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Grapevine : February 2011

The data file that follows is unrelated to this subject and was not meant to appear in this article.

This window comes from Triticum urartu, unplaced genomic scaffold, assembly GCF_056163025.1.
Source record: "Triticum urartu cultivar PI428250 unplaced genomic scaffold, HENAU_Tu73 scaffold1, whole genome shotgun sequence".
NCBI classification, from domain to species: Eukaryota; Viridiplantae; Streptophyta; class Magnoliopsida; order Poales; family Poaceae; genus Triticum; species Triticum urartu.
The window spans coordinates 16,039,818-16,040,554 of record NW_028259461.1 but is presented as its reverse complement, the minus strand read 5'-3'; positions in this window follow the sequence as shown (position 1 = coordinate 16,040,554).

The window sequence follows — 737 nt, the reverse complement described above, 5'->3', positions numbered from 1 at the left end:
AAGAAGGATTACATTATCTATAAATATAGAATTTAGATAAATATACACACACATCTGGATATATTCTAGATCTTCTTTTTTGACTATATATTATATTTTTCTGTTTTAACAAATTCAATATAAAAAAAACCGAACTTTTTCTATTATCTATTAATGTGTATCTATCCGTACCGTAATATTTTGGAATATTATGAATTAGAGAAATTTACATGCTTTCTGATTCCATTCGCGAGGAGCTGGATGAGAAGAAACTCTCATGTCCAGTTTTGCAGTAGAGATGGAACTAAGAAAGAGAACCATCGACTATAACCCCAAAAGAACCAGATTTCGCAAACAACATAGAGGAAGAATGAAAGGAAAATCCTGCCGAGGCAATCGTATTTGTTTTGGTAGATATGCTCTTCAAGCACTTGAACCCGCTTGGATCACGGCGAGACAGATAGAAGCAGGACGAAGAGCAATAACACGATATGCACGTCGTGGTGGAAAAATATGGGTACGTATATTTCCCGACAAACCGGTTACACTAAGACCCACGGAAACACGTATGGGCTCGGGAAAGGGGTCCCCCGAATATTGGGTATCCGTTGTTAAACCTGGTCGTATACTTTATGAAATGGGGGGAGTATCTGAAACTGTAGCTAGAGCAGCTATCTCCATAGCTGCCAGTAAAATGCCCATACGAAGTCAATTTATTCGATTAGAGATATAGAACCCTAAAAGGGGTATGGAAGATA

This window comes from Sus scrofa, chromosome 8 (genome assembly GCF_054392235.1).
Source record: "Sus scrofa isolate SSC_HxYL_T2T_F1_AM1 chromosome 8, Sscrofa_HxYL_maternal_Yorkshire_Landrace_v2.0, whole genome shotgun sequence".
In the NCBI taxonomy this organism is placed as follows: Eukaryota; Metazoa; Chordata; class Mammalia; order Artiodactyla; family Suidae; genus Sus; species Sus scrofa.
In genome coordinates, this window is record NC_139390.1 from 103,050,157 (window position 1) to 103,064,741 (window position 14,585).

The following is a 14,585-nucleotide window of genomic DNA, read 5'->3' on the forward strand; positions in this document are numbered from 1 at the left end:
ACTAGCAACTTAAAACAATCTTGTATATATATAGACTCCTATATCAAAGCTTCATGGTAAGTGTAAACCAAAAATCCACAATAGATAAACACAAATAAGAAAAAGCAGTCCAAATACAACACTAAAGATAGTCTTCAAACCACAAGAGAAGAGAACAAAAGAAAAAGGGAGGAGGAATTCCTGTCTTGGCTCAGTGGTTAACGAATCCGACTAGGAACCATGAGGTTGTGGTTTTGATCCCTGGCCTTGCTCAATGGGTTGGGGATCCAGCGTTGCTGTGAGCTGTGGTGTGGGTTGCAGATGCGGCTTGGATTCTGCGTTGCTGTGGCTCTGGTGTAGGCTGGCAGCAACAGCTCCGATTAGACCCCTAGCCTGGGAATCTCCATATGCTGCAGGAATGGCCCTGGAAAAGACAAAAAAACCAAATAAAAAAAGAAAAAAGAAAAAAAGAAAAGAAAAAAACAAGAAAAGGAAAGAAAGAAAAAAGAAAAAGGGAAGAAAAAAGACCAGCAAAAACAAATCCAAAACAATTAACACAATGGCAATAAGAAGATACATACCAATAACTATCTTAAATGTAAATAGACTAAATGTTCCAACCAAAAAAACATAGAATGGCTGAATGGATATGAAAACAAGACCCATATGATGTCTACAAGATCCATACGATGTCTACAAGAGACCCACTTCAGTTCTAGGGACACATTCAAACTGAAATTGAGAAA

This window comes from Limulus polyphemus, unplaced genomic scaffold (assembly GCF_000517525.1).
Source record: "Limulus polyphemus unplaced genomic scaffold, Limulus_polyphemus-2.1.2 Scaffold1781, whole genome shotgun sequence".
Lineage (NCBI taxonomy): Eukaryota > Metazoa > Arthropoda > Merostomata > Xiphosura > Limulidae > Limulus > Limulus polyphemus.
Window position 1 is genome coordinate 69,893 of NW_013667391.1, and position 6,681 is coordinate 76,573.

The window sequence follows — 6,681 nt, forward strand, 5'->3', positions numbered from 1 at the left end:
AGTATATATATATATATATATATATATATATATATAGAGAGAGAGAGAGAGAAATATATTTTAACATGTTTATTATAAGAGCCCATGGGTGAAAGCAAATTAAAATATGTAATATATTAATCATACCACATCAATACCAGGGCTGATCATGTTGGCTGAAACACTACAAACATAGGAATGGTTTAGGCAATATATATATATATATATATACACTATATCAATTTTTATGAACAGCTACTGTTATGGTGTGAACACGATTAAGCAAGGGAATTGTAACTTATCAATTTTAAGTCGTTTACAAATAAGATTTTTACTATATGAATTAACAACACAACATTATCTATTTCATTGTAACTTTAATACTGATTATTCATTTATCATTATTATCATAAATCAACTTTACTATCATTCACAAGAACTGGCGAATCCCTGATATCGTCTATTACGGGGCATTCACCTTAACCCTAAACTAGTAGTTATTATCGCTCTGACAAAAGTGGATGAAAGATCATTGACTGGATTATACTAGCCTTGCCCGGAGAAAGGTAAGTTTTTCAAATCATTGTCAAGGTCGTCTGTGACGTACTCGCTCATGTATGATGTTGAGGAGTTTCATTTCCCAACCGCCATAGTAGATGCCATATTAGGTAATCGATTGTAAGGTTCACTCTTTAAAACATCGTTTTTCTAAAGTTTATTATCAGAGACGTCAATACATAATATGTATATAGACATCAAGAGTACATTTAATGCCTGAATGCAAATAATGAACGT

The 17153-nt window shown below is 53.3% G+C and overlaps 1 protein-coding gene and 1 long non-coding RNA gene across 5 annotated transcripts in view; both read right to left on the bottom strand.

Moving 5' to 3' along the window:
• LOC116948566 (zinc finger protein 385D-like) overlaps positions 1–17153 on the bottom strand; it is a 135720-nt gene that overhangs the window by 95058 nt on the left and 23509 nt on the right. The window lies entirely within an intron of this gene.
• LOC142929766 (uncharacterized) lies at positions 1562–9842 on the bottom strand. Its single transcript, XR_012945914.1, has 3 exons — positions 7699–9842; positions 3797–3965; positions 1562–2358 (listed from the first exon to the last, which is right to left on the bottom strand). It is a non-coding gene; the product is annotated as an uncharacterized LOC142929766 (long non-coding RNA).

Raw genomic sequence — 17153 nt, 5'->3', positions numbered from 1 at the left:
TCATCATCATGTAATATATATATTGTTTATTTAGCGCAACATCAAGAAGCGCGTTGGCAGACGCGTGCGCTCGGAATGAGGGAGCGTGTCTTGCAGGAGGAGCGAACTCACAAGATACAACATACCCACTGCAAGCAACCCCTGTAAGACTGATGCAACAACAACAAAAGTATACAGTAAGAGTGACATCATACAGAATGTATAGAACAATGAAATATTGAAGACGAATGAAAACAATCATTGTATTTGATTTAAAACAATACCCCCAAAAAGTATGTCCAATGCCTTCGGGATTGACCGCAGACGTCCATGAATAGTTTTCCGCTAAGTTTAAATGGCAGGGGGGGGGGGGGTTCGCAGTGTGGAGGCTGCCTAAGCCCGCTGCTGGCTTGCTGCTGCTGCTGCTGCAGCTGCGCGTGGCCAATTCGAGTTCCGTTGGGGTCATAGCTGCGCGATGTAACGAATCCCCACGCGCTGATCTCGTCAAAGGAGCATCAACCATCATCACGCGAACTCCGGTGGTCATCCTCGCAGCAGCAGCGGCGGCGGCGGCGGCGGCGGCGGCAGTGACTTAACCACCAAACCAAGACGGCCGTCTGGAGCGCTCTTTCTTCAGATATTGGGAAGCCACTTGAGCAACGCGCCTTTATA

There was very little, if any, in- formation that was gay-positive back then, and there was certainly noth- ing on TV---no celebrities could risk coming out. In high school, I hung with the druggies, so no one cared if I didn't date girls. My grades and my attitude were terrible, but I managed to graduate and because of my SAT scores I got into college. I started to meet others who were gay, and drinking was a huge part of our subculture. I was 18 when I met my first partner, who was 26. He owned his own business and supplied me with all the alcohol I wanted. I pretty much stopped tak- ing anything else but alcohol. That seemed to make my parents and my partner happy, and I could drink as much as I wanted. In the beginning he made me feel special and, for the first time in my life, attractive. I didn't realize that his drinking was a problem as well. What followed were several years of an emotionally abusive relation- ship, but I assumed this was proba- bly as good as it would get. I decided to go back to college and thought then I would feel OK about myself. The last semester that I drank I was on the dean's list. I worked full-time and I just assumed, due to my lack of self-esteem, that if I could do it, a well-trained chimp could do it. I was miserable, trapped in a sick relation- ship, and my life seemed hopeless. I don't know that I actually wanted to die; I was just so tired of hurting. IBELIEVE now that a Higher Power led me to AA, through a series of people. My life was un- manageable. I didn't think I was bad enough to need to go to AA meetings, though. I feared that people in AA would know I was gay and make me leave. I was too afraid to go to meetings in the town I lived in, so I drove an hour to a meet- ing in Indianapolis. It was the only meeting of gays in AA in the state back then. I stopped drinking in No- vember 1980 but didn't go to AA un- til late January 1981. I remember that night feeling for the first time in my life that I fit in somewhere. I reluctantly got a sponsor, Larry, and off and on for the next 28 years until his death, he played an impor- tant part in my life. He spent lots of time teaching me about AA and the structure of the program. He took me to AA meetings until I was less afraid and could go by myself. He showed me how he worked the Steps in his daily life, and I am sure he saved my life. He helped me to become honest and to check my motives, to learn that it did no good to do a good I feared that people in AA would know I was gay and make me leave. 12 February 2011